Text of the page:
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Principal Financial Group's Board votes to demutualize
Editor's note: A completed demutualization plan was submitted to the Iowa Department of Insurance on May 29, 2001, and includes details on distributing 100 percent of the pre-IPO value of the company to eligible policyholders. If a policyholder does not opt for cash, stock, or, in some cases, policy credits, they will receive stock. Informational packets will be mailed by the end of June.
Insurance company demutualization means that a mutual company, which is owned by its policyholders, converts to a publicly traded stock company. Policyholders are usually compensated with stock, cash, or additional insurance coverage, in exchange for their ownership shares in the mutual company.
Based in Des Moines, Iowa, Principal Financial sells life and health insurance, retirement and investment services, and mortgage banking services.
If Principal's plan for demutualization is approved by two-thirds of its 900,000 eligible policyholders and the Iowa Department of Insurance, the company will hold an initial public offering (IPO). Policyholders eligible for compensation are those who owned Principal policies on or before March 31, 2000 (one year prior to the Board's vote), provided they still own those policies on the IPO date. They will receive stock, cash, or policy add-ons.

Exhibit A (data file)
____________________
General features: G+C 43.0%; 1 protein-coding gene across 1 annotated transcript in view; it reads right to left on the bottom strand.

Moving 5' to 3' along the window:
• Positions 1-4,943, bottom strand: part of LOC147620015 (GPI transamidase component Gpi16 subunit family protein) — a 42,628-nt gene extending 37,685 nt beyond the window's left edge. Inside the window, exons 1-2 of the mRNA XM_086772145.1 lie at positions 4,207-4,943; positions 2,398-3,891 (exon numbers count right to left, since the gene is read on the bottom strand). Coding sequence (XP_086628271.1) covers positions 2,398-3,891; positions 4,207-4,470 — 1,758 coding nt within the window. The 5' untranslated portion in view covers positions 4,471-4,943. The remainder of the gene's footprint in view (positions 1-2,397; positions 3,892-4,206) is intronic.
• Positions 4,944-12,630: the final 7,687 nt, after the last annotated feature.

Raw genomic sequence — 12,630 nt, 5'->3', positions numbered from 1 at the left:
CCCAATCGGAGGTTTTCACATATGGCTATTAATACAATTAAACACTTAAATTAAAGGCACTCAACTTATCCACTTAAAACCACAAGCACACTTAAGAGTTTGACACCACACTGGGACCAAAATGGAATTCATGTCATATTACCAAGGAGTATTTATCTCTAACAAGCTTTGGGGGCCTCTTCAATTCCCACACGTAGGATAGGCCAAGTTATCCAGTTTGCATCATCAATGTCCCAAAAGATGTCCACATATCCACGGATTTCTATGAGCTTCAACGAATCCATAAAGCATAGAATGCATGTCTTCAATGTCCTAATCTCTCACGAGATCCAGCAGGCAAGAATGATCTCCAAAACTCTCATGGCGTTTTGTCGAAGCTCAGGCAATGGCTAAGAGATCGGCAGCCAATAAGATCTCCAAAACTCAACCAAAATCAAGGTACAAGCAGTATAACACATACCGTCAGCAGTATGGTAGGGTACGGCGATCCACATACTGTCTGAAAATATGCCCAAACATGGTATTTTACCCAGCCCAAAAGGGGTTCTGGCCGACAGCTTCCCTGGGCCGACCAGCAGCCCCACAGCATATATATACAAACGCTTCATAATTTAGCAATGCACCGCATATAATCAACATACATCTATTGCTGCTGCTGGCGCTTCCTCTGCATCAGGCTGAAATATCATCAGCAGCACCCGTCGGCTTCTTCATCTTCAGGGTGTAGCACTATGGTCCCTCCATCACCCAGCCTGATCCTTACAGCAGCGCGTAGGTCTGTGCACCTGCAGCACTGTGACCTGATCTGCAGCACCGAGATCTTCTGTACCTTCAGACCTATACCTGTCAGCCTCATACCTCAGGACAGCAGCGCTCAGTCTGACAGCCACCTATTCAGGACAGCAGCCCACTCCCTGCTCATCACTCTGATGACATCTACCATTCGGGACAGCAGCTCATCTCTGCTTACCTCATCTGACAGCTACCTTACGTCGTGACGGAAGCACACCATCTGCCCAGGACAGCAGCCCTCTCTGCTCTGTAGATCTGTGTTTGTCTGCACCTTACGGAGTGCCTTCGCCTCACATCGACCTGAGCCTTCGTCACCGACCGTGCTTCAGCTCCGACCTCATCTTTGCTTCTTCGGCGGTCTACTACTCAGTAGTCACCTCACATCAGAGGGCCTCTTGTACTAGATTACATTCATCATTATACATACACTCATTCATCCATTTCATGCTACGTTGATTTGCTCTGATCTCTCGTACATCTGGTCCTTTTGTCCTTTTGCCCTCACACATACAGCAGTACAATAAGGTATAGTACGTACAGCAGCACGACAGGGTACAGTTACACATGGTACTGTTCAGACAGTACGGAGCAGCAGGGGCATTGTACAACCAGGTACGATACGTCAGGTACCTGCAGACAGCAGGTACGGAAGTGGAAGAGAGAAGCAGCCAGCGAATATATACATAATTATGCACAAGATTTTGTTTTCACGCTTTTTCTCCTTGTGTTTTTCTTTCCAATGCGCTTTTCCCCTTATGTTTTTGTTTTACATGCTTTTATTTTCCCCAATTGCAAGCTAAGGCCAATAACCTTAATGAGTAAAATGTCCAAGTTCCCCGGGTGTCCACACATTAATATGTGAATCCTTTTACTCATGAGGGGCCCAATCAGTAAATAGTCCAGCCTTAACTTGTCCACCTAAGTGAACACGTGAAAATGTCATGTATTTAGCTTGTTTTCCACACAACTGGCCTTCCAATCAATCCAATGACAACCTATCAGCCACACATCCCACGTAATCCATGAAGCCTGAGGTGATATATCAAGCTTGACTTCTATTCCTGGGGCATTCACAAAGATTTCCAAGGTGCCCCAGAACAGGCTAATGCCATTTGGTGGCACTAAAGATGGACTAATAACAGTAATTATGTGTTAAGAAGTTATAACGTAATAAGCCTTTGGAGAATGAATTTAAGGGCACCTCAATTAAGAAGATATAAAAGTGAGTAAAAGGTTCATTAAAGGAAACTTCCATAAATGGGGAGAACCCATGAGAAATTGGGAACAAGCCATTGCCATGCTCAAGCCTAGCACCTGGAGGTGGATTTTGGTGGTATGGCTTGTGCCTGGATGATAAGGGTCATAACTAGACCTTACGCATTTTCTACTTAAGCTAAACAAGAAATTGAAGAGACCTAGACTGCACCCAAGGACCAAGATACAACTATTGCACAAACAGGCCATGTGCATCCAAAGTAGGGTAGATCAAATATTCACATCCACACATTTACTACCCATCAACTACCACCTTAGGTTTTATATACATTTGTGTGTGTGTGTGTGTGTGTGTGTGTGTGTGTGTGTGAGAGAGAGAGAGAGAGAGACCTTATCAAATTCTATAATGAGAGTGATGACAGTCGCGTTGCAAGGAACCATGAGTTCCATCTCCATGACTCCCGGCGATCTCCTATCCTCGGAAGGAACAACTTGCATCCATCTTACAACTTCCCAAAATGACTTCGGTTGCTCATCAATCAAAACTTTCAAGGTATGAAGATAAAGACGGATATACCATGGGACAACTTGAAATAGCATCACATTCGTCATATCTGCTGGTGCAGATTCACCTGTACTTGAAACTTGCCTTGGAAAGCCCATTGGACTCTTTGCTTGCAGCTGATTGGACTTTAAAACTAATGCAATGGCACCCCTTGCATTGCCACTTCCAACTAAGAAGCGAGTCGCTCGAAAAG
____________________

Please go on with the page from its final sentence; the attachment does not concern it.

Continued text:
"Conversion of our mutual holding company to a stock company affords us greater access to the capital markets. This increases our opportunities for growth, both globally and domestically," says Principal CEO J. Barry Griswell.
Principal expects to file its demutualization plan with the Iowa DOI, and mail copies to eligible policyholders, by July 2001. The company will hold a "members' meeting" prior to the policyholder vote, and the DOI will hold a hearing to discuss the demutualization process.
In 1998, Principal Financial converted from a mutual insurer to a mutual holding company. The mutual holding company became a parent company to Principal Financial Group, Principal Financial Services, and Principal Life Insurance Co. Traditionally, a mutual holding company serves as a parent company to a number of subsidiaries. Ownership of the subsidiaries, in turn, is generally split between the mutual holding company and outside investors, with the mutual holding company always maintaining majority control usually just over 50 percent.